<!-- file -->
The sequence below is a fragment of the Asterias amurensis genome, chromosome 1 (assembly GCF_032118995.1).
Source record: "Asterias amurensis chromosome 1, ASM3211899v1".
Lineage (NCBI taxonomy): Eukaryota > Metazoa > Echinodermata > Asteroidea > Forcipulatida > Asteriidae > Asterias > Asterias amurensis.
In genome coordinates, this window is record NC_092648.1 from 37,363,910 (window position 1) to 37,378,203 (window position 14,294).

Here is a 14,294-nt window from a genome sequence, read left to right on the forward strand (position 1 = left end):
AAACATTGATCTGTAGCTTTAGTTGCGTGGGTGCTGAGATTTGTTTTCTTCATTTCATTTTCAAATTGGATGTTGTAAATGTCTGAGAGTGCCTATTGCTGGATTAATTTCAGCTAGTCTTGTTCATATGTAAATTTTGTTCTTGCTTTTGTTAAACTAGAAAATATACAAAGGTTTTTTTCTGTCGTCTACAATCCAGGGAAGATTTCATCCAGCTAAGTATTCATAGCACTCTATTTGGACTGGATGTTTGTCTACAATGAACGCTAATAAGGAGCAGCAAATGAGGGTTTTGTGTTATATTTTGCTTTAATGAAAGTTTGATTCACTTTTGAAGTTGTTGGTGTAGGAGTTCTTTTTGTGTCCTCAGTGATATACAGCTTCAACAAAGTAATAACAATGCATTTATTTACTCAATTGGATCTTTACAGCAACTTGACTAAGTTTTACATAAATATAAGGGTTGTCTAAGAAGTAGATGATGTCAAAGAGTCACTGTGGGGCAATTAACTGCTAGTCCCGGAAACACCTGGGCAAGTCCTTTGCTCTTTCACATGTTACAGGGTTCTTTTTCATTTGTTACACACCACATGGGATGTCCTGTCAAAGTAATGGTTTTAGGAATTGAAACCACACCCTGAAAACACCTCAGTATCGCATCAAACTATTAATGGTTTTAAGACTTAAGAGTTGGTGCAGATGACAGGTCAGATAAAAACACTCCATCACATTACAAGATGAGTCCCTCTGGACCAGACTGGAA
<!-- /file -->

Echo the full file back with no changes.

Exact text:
The sequence below is a fragment of the Asterias amurensis genome, chromosome 1 (assembly GCF_032118995.1).
Source record: "Asterias amurensis chromosome 1, ASM3211899v1".
Lineage (NCBI taxonomy): Eukaryota > Metazoa > Echinodermata > Asteroidea > Forcipulatida > Asteriidae > Asterias > Asterias amurensis.
In genome coordinates, this window is record NC_092648.1 from 37,363,910 (window position 1) to 37,378,203 (window position 14,294).

Here is a 14,294-nt window from a genome sequence, read left to right on the forward strand (position 1 = left end):
AAACATTGATCTGTAGCTTTAGTTGCGTGGGTGCTGAGATTTGTTTTCTTCATTTCATTTTCAAATTGGATGTTGTAAATGTCTGAGAGTGCCTATTGCTGGATTAATTTCAGCTAGTCTTGTTCATATGTAAATTTTGTTCTTGCTTTTGTTAAACTAGAAAATATACAAAGGTTTTTTTCTGTCGTCTACAATCCAGGGAAGATTTCATCCAGCTAAGTATTCATAGCACTCTATTTGGACTGGATGTTTGTCTACAATGAACGCTAATAAGGAGCAGCAAATGAGGGTTTTGTGTTATATTTTGCTTTAATGAAAGTTTGATTCACTTTTGAAGTTGTTGGTGTAGGAGTTCTTTTTGTGTCCTCAGTGATATACAGCTTCAACAAAGTAATAACAATGCATTTATTTACTCAATTGGATCTTTACAGCAACTTGACTAAGTTTTACATAAATATAAGGGTTGTCTAAGAAGTAGATGATGTCAAAGAGTCACTGTGGGGCAATTAACTGCTAGTCCCGGAAACACCTGGGCAAGTCCTTTGCTCTTTCACATGTTACAGGGTTCTTTTTCATTTGTTACACACCACATGGGATGTCCTGTCAAAGTAATGGTTTTAGGAATTGAAACCACACCCTGAAAACACCTCAGTATCGCATCAAACTATTAATGGTTTTAAGACTTAAGAGTTGGTGCAGATGACAGGTCAGATAAAAACACTCCATCACATTACAAGATGAGTCCCTCTGGACCAGACTGGAA